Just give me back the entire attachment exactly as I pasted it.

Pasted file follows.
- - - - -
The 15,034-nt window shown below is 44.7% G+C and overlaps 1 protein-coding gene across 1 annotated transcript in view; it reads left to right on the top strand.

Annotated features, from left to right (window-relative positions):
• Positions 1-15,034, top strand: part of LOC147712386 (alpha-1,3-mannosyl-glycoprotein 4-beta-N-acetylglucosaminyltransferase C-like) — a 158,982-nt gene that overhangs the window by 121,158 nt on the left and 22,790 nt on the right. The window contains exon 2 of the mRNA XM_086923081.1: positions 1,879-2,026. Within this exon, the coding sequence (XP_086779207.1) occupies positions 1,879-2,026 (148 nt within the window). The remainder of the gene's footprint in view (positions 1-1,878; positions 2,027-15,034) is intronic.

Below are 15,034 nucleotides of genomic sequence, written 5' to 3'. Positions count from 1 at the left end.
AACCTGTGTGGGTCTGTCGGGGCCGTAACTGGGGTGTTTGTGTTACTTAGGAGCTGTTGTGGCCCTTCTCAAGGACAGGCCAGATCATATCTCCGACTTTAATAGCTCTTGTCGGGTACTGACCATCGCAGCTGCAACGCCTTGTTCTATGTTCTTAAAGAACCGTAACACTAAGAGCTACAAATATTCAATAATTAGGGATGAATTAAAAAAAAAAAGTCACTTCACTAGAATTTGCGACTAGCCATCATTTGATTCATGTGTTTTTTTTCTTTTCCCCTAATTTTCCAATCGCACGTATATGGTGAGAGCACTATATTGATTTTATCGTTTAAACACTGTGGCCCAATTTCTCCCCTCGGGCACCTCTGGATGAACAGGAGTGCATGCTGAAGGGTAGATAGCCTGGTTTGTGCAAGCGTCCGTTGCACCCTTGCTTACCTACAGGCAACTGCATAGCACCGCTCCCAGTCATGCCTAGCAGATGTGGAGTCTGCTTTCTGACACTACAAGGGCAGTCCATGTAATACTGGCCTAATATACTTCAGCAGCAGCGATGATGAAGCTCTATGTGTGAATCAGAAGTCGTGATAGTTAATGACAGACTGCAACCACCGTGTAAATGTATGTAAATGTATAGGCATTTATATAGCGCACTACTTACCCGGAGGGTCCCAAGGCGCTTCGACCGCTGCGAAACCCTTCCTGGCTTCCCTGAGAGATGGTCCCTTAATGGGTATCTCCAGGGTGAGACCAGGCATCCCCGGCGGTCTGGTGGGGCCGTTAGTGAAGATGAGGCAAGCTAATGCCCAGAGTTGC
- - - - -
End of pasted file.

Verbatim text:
The 15,034-nt window shown below is 44.7% G+C and overlaps 1 protein-coding gene across 1 annotated transcript in view; it reads left to right on the top strand.

Annotated features, from left to right (window-relative positions):
• Positions 1-15,034, top strand: part of LOC147712386 (alpha-1,3-mannosyl-glycoprotein 4-beta-N-acetylglucosaminyltransferase C-like) — a 158,982-nt gene that overhangs the window by 121,158 nt on the left and 22,790 nt on the right. The window contains exon 2 of the mRNA XM_086923081.1: positions 1,879-2,026. Within this exon, the coding sequence (XP_086779207.1) occupies positions 1,879-2,026 (148 nt within the window). The remainder of the gene's footprint in view (positions 1-1,878; positions 2,027-15,034) is intronic.

Below are 15,034 nucleotides of genomic sequence, written 5' to 3'. Positions count from 1 at the left end.
AACCTGTGTGGGTCTGTCGGGGCCGTAACTGGGGTGTTTGTGTTACTTAGGAGCTGTTGTGGCCCTTCTCAAGGACAGGCCAGATCATATCTCCGACTTTAATAGCTCTTGTCGGGTACTGACCATCGCAGCTGCAACGCCTTGTTCTATGTTCTTAAAGAACCGTAACACTAAGAGCTACAAATATTCAATAATTAGGGATGAATTAAAAAAAAAAAGTCACTTCACTAGAATTTGCGACTAGCCATCATTTGATTCATGTGTTTTTTTTCTTTTCCCCTAATTTTCCAATCGCACGTATATGGTGAGAGCACTATATTGATTTTATCGTTTAAACACTGTGGCCCAATTTCTCCCCTCGGGCACCTCTGGATGAACAGGAGTGCATGCTGAAGGGTAGATAGCCTGGTTTGTGCAAGCGTCCGTTGCACCCTTGCTTACCTACAGGCAACTGCATAGCACCGCTCCCAGTCATGCCTAGCAGATGTGGAGTCTGCTTTCTGACACTACAAGGGCAGTCCATGTAATACTGGCCTAATATACTTCAGCAGCAGCGATGATGAAGCTCTATGTGTGAATCAGAAGTCGTGATAGTTAATGACAGACTGCAACCACCGTGTAAATGTATGTAAATGTATAGGCATTTATATAGCGCACTACTTACCCGGAGGGTCCCAAGGCGCTTCGACCGCTGCGAAACCCTTCCTGGCTTCCCTGAGAGATGGTCCCTTAATGGGTATCTCCAGGGTGAGACCAGGCATCCCCGGCGGTCTGGTGGGGCCGTTAGTGAAGATGAGGCAAGCTAATGCCCAGAGTTGC